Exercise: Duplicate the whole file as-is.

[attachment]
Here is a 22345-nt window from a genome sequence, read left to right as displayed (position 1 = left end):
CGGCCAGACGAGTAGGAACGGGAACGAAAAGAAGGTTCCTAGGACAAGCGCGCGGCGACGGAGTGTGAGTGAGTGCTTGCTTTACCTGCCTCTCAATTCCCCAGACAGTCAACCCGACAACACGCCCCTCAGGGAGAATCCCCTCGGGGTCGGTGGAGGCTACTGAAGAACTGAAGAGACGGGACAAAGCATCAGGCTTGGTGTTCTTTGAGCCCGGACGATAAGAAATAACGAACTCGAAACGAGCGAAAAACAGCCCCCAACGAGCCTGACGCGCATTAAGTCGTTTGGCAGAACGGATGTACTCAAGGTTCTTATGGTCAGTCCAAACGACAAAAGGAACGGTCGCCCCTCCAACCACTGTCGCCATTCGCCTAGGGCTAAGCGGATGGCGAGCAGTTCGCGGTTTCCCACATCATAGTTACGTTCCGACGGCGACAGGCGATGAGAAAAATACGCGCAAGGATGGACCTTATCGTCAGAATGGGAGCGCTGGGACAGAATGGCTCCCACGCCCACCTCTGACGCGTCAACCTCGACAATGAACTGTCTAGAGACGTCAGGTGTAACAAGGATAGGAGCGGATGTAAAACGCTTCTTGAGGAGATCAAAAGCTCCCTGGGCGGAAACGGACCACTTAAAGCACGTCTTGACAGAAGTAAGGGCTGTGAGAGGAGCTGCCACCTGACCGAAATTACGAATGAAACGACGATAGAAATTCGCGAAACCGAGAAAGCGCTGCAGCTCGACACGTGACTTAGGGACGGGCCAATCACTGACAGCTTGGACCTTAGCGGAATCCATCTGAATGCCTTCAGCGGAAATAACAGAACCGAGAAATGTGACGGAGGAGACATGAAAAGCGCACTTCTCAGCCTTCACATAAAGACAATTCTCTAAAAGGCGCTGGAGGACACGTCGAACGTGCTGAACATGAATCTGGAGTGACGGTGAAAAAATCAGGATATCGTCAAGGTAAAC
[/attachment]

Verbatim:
Here is a 22345-nt window from a genome sequence, read left to right as displayed (position 1 = left end):
CGGCCAGACGAGTAGGAACGGGAACGAAAAGAAGGTTCCTAGGACAAGCGCGCGGCGACGGAGTGTGAGTGAGTGCTTGCTTTACCTGCCTCTCAATTCCCCAGACAGTCAACCCGACAACACGCCCCTCAGGGAGAATCCCCTCGGGGTCGGTGGAGGCTACTGAAGAACTGAAGAGACGGGACAAAGCATCAGGCTTGGTGTTCTTTGAGCCCGGACGATAAGAAATAACGAACTCGAAACGAGCGAAAAACAGCCCCCAACGAGCCTGACGCGCATTAAGTCGTTTGGCAGAACGGATGTACTCAAGGTTCTTATGGTCAGTCCAAACGACAAAAGGAACGGTCGCCCCTCCAACCACTGTCGCCATTCGCCTAGGGCTAAGCGGATGGCGAGCAGTTCGCGGTTTCCCACATCATAGTTACGTTCCGACGGCGACAGGCGATGAGAAAAATACGCGCAAGGATGGACCTTATCGTCAGAATGGGAGCGCTGGGACAGAATGGCTCCCACGCCCACCTCTGACGCGTCAACCTCGACAATGAACTGTCTAGAGACGTCAGGTGTAACAAGGATAGGAGCGGATGTAAAACGCTTCTTGAGGAGATCAAAAGCTCCCTGGGCGGAAACGGACCACTTAAAGCACGTCTTGACAGAAGTAAGGGCTGTGAGAGGAGCTGCCACCTGACCGAAATTACGAATGAAACGACGATAGAAATTCGCGAAACCGAGAAAGCGCTGCAGCTCGACACGTGACTTAGGGACGGGCCAATCACTGACAGCTTGGACCTTAGCGGAATCCATCTGAATGCCTTCAGCGGAAATAACAGAACCGAGAAATGTGACGGAGGAGACATGAAAAGCGCACTTCTCAGCCTTCACATAAAGACAATTCTCTAAAAGGCGCTGGAGGACACGTCGAACGTGCTGAACATGAATCTGGAGTGACGGTGAAAAAATCAGGATATCGTCAAGGTAAAC